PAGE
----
Mobile Apps

Native iOS Learning Games for the iPad

From 2012 through 2017 I was an independently registered Apple Developer with up to 3 apps in the App Store®. Initially, I used my own name, then later chose to register as an LLC. Below are my apps.
Scroll down further to find out how and why I did this.


  • Nice Thoughts in the App Store

    Nice Thoughts

    Released in May 2013, Nice Thoughts was a single-level, fill-in-the-blank word game that used only positive, uplifting encouraging words. Its underlying dictionary had over 500 words randomized to ensure that words were not repeated until over 400 games had been played.

  • Nice Thoughts Lite on iTunes

    Nice Thoughts Lite

    Before the in-app purchase capability was developed, apps often had lite versions to allow potential customers to try out an app prior to purchasing it.  Nice Thoughts Lite was the trial version of Nice Thoughts. It contained all the game functionality, but had a dictionary of only 15 nice words.

  • Higher, Bliss! in the App Store

    Higher, Bliss!

    Released in December 2016, this was a multi-level word game based upon a more extensive nice word dictionary. The goal was to guess as many words as possible in order to buy Bliss enough time to levitate while meditating – hence the name –Higher, Bliss!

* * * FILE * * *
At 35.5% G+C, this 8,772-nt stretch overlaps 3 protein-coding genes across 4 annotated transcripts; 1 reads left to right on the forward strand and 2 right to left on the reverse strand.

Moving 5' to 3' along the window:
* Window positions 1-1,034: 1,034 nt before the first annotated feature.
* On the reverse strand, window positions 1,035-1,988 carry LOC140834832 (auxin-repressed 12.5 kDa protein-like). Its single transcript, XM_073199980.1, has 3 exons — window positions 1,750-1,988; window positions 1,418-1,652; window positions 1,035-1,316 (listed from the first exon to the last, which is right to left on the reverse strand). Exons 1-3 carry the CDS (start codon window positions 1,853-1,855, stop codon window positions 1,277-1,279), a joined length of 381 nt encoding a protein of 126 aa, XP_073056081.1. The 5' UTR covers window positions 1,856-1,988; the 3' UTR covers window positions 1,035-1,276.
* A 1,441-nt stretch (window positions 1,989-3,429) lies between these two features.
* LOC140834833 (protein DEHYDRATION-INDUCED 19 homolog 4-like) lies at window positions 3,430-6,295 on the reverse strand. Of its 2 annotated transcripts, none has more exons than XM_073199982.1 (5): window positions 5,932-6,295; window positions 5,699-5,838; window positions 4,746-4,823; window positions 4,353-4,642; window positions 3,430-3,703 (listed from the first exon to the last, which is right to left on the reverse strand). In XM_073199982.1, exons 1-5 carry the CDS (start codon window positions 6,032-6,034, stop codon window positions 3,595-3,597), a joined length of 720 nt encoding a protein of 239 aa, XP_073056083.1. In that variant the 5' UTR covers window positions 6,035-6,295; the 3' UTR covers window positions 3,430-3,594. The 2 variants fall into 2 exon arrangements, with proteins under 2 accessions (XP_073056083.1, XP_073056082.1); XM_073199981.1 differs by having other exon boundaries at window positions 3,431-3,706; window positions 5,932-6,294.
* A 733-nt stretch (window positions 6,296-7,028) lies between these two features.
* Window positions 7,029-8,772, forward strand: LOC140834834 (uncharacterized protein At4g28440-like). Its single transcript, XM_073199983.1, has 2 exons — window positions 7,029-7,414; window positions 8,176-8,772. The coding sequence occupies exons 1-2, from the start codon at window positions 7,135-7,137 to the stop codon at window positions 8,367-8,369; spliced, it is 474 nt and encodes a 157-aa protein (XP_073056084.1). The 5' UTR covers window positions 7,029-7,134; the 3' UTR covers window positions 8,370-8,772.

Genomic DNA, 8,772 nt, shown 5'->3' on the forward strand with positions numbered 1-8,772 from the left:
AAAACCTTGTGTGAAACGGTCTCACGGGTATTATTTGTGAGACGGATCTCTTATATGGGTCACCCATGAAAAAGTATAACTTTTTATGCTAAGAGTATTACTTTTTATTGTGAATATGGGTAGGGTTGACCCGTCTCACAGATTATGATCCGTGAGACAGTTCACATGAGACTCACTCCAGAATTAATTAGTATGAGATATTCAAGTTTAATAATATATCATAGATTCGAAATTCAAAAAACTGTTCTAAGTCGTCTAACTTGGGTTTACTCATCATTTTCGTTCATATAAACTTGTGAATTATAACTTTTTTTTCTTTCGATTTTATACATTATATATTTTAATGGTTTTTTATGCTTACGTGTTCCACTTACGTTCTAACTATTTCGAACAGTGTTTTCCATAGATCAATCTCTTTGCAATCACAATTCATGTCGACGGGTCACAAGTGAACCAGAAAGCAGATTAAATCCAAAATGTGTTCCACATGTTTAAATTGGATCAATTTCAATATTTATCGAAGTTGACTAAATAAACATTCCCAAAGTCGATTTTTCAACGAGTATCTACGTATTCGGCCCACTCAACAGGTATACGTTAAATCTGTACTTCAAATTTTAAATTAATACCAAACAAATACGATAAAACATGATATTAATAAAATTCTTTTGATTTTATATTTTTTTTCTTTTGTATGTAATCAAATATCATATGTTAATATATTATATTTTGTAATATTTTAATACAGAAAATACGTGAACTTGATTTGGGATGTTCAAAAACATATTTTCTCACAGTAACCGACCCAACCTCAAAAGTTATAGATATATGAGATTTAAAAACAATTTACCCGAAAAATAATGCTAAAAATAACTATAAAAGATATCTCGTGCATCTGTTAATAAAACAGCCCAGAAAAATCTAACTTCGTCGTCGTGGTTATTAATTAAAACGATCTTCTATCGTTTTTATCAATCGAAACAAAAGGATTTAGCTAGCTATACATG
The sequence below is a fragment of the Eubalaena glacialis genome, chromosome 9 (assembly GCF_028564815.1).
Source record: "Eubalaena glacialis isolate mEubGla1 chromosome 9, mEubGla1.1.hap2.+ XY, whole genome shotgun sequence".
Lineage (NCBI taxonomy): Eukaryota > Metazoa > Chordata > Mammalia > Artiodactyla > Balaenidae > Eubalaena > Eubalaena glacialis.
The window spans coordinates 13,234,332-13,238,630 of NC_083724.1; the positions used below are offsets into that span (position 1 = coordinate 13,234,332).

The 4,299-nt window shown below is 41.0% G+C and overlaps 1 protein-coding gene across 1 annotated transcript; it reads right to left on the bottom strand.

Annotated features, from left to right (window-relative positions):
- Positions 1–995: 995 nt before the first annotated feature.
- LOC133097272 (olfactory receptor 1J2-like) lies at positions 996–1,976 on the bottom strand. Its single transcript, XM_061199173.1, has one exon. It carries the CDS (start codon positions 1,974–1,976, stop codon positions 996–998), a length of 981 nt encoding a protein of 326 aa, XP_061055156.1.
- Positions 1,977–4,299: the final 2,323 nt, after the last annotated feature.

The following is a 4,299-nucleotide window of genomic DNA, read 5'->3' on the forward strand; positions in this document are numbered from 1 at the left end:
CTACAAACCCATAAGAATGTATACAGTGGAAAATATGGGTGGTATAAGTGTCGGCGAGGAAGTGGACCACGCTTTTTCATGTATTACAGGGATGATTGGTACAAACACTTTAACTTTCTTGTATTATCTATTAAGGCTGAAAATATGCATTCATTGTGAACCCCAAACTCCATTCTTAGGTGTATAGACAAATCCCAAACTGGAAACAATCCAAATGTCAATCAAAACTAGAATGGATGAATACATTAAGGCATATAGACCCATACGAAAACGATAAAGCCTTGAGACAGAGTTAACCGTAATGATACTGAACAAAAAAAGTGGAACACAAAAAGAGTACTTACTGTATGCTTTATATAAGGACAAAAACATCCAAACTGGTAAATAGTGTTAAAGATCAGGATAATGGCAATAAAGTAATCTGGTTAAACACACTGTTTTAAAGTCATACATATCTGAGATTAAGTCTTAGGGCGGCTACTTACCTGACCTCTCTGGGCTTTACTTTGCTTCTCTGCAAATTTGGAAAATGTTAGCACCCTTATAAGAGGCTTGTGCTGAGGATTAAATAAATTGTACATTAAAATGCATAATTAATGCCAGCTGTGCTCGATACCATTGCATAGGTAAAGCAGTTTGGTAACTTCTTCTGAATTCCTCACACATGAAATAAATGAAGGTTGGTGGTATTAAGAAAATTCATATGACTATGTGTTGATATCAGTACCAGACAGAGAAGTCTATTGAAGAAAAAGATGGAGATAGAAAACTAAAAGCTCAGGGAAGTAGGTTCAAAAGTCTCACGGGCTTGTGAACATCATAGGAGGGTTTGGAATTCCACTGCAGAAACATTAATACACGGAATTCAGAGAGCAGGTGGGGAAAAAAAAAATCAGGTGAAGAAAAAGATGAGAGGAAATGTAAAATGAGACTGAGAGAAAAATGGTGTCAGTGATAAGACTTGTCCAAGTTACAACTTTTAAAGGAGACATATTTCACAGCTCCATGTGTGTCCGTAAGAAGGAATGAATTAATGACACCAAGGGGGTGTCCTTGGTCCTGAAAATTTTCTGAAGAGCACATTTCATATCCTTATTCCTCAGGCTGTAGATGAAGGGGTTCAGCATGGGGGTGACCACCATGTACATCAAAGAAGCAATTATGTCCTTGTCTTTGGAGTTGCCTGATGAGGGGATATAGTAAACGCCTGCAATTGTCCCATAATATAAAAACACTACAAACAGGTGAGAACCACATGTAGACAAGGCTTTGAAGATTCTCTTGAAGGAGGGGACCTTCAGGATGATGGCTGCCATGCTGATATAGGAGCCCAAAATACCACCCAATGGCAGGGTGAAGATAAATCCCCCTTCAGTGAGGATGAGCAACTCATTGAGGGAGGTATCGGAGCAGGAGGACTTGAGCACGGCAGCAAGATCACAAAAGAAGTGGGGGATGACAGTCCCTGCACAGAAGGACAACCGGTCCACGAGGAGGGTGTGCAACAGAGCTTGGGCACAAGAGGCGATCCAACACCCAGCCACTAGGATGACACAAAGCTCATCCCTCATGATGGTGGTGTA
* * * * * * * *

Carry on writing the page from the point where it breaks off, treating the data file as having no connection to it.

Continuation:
Why and How I Did This:

Nice Thoughts development process

The artwork was my inspiration for Nice Thoughts –a beautiful, tranquil evening scene with people either lounging on rooftops or gazing out of windows, their musings forming clouds against a deep blue evening sky. I thought, “wouldn't it be nice if they sent out good thoughts, and created a positive atmosphere...?” 

And that was how the concept was conceived.

I started by tackling what I considered to be my two greatest challenges: getting permission to use the image commercially and creating a dictionary with over five hundred positive words. After accomplishing both of those goals, I felt motivated to push forward with creating the game.

Setting aside a couple of weeks for planning, I used Keynote to sketch out the interface, and a flip chart, post-it notes and markers to devise Flow Charts for the logic.

When I felt reasonably confident that I had designed a viable algorithm, I registered as an Apple Developer, and downloaded Apple’s free iOS Software Development Kit (SDK). I installed it on my home computer, and bought a book designed to teach C programmers essential gaming techniques for iPhone and iPad app development using Objective-C. 

Five months later, in May 2013, I launched Nice Thoughts 1.0 in the App Store.